Monday, December 11, 2006

The red cloth

Yesterday I attended a ceremony for children who have died from abortion, miscarriage, stillbirth, etc. I’m not religious, but when I miscarried I found it frustrating that there weren’t any ceremonies to help me cope. But it turns out that Buddhism has one, and a friend who lost one of her twins during her pregnancy last year heard about the event and asked me to join her.

It was held in a beautiful Buddhist monastery in Berkeley. We were instructed to bring red cloth, a needle and thread, and scissors. We spent the first hour making something, an offering, and then had a brief ceremony where we each placed our items on a figure in the temple. I sacrificed a too-big Old Navy tank top and made a little hat out of it, with red grosgrain ribbon around the rim. (Turns out I don’t have a future as a seamstress.) It was odd to sit on a mat on the floor of a freezing cold temple on a Sunday afternoon, sewing in intense silence with 17 other people, some quietly weeping.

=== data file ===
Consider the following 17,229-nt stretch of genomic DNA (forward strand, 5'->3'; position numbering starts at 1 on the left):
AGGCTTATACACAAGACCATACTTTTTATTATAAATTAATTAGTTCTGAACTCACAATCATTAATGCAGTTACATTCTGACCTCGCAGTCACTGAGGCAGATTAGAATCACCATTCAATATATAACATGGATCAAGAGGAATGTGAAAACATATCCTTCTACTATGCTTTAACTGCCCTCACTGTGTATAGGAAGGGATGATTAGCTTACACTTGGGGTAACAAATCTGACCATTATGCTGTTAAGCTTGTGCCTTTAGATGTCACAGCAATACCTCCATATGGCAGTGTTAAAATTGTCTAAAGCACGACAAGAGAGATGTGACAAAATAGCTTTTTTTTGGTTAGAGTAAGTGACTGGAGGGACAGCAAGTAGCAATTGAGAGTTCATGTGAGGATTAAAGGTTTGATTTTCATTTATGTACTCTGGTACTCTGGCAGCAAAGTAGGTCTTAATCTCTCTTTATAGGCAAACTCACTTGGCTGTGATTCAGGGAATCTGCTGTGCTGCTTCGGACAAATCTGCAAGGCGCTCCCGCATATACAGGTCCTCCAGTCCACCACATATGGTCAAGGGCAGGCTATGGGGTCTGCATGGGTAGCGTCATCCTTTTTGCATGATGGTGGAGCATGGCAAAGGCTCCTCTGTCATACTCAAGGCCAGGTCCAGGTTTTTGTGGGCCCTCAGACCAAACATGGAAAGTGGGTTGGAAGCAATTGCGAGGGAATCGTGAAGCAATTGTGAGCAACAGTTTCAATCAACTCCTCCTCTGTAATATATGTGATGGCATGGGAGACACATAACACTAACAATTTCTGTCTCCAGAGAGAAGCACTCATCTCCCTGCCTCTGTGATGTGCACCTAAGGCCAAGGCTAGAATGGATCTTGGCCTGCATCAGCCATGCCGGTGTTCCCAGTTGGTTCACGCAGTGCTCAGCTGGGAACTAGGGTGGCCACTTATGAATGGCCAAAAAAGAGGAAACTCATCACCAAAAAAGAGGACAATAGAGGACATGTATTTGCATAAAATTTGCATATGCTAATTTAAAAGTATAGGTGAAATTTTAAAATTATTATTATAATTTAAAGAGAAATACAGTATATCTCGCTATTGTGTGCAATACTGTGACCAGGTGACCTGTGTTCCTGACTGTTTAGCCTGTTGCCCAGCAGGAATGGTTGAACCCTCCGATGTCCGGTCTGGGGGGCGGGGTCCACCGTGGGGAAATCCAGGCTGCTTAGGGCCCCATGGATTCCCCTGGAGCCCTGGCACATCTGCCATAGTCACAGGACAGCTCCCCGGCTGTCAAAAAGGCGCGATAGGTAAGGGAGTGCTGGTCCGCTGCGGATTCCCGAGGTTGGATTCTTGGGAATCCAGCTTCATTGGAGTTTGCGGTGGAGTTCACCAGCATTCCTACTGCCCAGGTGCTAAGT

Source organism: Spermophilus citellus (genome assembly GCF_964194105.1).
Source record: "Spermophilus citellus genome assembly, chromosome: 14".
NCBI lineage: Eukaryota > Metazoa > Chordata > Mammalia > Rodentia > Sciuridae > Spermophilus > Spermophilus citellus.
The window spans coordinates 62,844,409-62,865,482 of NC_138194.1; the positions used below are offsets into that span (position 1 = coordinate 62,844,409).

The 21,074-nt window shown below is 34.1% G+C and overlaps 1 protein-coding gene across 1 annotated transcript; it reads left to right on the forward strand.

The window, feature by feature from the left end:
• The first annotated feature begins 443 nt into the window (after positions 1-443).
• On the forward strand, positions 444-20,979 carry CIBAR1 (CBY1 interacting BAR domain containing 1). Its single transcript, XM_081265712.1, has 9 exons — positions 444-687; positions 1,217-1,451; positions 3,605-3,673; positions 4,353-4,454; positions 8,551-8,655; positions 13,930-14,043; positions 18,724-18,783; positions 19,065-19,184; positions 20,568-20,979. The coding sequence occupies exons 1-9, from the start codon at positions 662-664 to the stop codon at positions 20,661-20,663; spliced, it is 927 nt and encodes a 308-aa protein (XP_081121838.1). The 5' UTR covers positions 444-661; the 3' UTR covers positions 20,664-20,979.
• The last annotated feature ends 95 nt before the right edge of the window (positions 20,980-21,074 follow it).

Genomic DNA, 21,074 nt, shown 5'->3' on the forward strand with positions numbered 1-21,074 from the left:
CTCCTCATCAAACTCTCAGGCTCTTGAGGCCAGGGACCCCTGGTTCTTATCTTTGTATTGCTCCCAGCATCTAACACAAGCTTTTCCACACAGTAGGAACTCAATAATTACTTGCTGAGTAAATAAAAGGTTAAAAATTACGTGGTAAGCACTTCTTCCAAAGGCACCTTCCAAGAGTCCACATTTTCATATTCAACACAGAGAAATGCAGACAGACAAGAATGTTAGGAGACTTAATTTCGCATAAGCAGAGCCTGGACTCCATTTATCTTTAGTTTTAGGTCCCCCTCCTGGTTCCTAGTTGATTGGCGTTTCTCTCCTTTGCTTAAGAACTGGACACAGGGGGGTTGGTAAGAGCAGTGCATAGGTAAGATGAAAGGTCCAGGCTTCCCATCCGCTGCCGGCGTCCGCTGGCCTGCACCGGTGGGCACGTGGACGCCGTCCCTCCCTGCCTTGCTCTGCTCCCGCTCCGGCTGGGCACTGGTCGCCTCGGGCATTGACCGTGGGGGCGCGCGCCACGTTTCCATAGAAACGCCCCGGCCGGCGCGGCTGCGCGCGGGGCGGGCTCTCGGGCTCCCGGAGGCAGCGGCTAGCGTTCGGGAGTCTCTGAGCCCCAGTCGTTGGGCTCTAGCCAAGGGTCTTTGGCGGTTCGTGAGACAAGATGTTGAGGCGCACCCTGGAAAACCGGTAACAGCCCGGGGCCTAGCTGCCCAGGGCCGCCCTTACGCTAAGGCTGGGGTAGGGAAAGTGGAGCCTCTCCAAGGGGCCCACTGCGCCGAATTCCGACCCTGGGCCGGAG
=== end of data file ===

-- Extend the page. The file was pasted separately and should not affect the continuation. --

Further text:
The priest said the act of making the offering was designed to help us release the being we were doing the ceremony for, and that was hard for me. I’ve held on to my pregnancy as a life raft in the trying-to-conceive process; it tells me my body is capable, that there's a possibility. Since our society doesn’t have a way of recognizing miscarriage, it’s been important for me to hold onto it, to tell people, to be visible. But I realized yesterday that perhaps the act of releasing my failed pregnancy could help make room for a new one. Here’s hoping.

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